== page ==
Coming up in just a week, the Delaware County District Library is happy to be participating in the 12th annual Take Your Child to the Library Day. This year, it officially takes place on Saturday, Feb. 4, though libraries may celebrate throughout the entire month of February.
Take Your Child to the Library Day (TYCLD) is an international celebration that encourages families everywhere to take their children to their local library. Launched in 2011 in Connecticut by librarians Nadine Lipman and Caitlin Augusta with artist Nancy Elizabeth Wallace, TYCLD raises community awareness about the importance of the library in the life of a child and promotes library services and programs for children and families.
Since 2011, more than 1,400 libraries have participated, serving a population area of 48.7 million people, and drawing attention to the importance of the library in the lives of children.
At each of the Delaware County District Library branches, we have something special planned for grown-ups who plan to bring their children to the library. The Delaware Main Library will have a station set up for kids to Write a Letter to a Friend (which also coincides with National Write A Letter to a Friend Day on Feb. 7).
The Orange Branch Library has created a pop-up display that features an interactive pretend play library. Kids who visit can check out books like a member of the circulation staff, shelves books like a page, and even present their own mock storytime like a children’s librarian.
The Powell and Ostrander branch libraries will have a scavenger hunt that will weave families throughout all areas of the library. Those who complete the hunt will get a small prize.
While you’re at any of the branches, see if you can find a display for the free Dolly Parton Imagination Library. As always, your littles will enjoy our puzzles, toys, computers, and, of course, books!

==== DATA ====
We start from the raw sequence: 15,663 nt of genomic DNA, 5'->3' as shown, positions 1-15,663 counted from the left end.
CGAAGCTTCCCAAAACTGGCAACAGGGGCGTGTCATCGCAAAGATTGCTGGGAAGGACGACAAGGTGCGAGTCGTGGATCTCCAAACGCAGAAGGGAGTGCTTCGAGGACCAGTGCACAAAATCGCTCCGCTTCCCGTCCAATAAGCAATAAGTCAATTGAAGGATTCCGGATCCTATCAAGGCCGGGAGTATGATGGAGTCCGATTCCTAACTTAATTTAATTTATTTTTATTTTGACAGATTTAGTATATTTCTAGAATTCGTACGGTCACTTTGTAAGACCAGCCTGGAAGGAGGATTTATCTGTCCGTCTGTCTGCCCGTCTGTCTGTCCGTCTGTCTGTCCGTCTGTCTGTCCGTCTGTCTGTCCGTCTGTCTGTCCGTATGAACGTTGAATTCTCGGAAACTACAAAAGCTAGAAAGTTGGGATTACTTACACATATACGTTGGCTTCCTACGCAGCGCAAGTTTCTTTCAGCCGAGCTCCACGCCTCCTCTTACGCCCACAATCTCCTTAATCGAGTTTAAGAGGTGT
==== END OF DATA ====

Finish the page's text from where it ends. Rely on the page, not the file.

P.S. It’s also a great time to sign your child up for their very own library card!
See if you can find some of these new picture books on our shelves.
• “Fire Chief Fran” by Linda Ashman; illustrated by Nancy Carpenter. From training to school tours, fire chief Fran and her crew stay busy at the station. But when the alarm goes CLANG!, they don their gear and dash off to deal with first aid, brush fires, fallen trees, and more. The concluding “Fast Facts About Firefighters” provide answers to common questions at the end.
• “Too Early” by Nora Ericson; illustrated by Elly MacKay. Wake up! Being careful not to wake the baby, a curly-haired, pajama-clad child rouses Mama and Daddy in the wee hours. Though Daddy grumbles that it’s too early, he joins the child on the porch for a quiet sunrise snuggle. The text is packed with sensory details, plus dimensional cut-paper illustrations that capture an early morning blend of light and shadow.
• “Polar Bear” by Candace Fleming; illustrated by Eric Rohmann. Endure a year in the life of a mother polar bear and her two cubs as they journey across the frozen landscape hunting for food, dodging wolves, and coping with rapidly melting ice floes. Lush, finely detailed paintings give kids an up-close glimpse of polar bear life while offering sweeping views of their Arctic habitat. (Don’t miss the striking fold-out scene!)
• “I Don’t Care” by Julie Fogliano; illustrated by Molly Idle and Juana Martinez-Neal. On opposing pages, two feuding friends describe all the ways they “really don’t care.” They can’t stay mad long, however, and by the end they’ve realized what’s important: “I care that you’re you and I’m me, and I care that we’re us and I care that we’re we.” The rhythmic text in this thoughtful story is just right for reading aloud, and the expressive illustrations (by a pair of real-life friends) provide visual cues to underscore the emotions.
• “My Fade Is Fresh” by Shauntay Grant; illustrated by Kitt Thomas. Chrissy’s barbershop is a place where everyone has an opinion on one little girl’s next hairstyle. Onlookers suggest waves, twists, spikes, and cornrows, but this kid knows what she wants: “THE FRESHEST FADE UP ON THE BLOCK!” Kids will enjoy the playful rhymes and vibrant illustrations, and the heroine’s choices are affirmed and respected.